Liberal protesters are outraged over statue of Marilyn Monroe in Palm Springs

A statue commemorating movie icon Marilyn Monroe is angering many on the left in Palm Springs, California.

“Having this giant, over-sized statue in this town, focusing on that objectification, is disturbing to me,” said political activist Ellen Lockert to the Sun.

The 26-foot-tall statue depicts one of the actresses’ most celebrated and iconic scenes from “The Seven Year Itch” film in 1955. But some say the scene is sexist, and so is the statue.

Today, I’m #grateful that #MarilynMonroe has returned to #PalmSprings. Photo (c) 2021 Rick R. Reed.

— RickRReed (@RickRReed)

The statue was created in 2011 by the artist Seward Johnson and has been displayed in numerous cities across the U.S. and Australia. It was housed in a dismantled state in a warehouse in New Jersey before it found its newest home in front of the in Palm Springs.

The installation of the statue was marred by protests from those who want it to go away and equally raucous counterprotests from those who want it to stay. The city council has argued that the statue will draw more tourism and business to the downtown area.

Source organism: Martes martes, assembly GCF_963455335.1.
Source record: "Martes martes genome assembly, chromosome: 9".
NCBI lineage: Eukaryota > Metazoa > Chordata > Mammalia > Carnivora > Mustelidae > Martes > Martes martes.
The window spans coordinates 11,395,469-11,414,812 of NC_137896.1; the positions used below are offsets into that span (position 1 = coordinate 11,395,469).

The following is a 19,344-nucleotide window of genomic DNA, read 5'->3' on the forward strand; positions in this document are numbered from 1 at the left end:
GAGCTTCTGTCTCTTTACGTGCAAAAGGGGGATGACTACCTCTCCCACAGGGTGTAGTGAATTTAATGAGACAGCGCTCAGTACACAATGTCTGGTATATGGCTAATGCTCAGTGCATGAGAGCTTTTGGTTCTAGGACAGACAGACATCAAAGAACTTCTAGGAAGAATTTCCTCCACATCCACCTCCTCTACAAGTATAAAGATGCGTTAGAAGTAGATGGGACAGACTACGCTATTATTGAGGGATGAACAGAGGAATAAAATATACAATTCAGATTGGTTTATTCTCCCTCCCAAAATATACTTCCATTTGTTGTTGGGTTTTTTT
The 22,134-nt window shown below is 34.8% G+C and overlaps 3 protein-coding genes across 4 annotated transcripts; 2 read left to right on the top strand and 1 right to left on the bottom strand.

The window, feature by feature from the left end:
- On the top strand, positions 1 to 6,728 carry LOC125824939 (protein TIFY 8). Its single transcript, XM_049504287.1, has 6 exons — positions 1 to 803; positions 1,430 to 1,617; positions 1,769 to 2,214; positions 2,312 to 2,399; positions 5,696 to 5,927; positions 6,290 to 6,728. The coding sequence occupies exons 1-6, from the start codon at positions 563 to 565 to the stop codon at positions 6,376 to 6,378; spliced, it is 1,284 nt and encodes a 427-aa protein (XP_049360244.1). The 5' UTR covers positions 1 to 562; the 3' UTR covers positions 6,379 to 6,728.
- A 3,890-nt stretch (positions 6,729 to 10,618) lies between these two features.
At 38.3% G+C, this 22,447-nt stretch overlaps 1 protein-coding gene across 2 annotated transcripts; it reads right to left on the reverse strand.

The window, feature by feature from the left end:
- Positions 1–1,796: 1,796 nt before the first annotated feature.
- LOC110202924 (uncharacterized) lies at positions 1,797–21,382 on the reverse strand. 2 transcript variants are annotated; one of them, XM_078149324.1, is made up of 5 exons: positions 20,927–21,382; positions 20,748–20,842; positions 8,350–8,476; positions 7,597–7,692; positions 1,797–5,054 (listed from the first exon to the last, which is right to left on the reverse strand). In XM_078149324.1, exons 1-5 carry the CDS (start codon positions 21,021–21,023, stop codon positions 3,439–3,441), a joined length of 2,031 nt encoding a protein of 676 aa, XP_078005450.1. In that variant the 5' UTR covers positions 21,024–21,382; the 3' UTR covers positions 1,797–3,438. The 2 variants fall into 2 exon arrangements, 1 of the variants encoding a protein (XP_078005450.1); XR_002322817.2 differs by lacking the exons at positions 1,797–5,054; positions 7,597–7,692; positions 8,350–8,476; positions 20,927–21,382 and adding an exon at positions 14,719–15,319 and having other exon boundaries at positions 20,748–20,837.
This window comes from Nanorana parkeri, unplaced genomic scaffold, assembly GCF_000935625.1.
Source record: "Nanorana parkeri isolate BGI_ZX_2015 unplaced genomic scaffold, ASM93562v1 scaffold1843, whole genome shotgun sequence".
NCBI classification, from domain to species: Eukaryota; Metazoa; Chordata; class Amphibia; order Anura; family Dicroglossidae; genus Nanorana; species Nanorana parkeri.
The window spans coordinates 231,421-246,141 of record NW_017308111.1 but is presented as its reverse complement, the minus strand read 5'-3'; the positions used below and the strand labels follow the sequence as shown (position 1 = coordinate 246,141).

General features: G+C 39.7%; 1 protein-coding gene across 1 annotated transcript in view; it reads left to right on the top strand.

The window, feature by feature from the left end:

Others complained that the statue was especially offensive during Pride Month.

“A colossal monument to misogyny is awful anytime, but its grand, celebratory unveiling during LGBTQ Pride Month is especially repugnant,” wrote Times critic Christopher Knight.

Critics of the statue have formed an organization called CReMa, the Committee to Relocate Marilyn, and are suing to move the statue on the basis of the historic designation of the .

“We’re going to see the legal thing through to the very end, even if that means appealing and appealing and appealing,” said CReMa co-founder Trina Turk. “I don’t think the protests will be over either.”

Here’s more about the controversy over the Palm Springs statue:

‘Forever Marilyn’ causes a stir in Palm Springs

Republicans launch investigation into October 2019 Military World Games in Wuhan, where athletes reported getting sick with COVID-19-like symptoms

WHO says fully vaccinated people should continue social distancing to stop community transmission of delta variant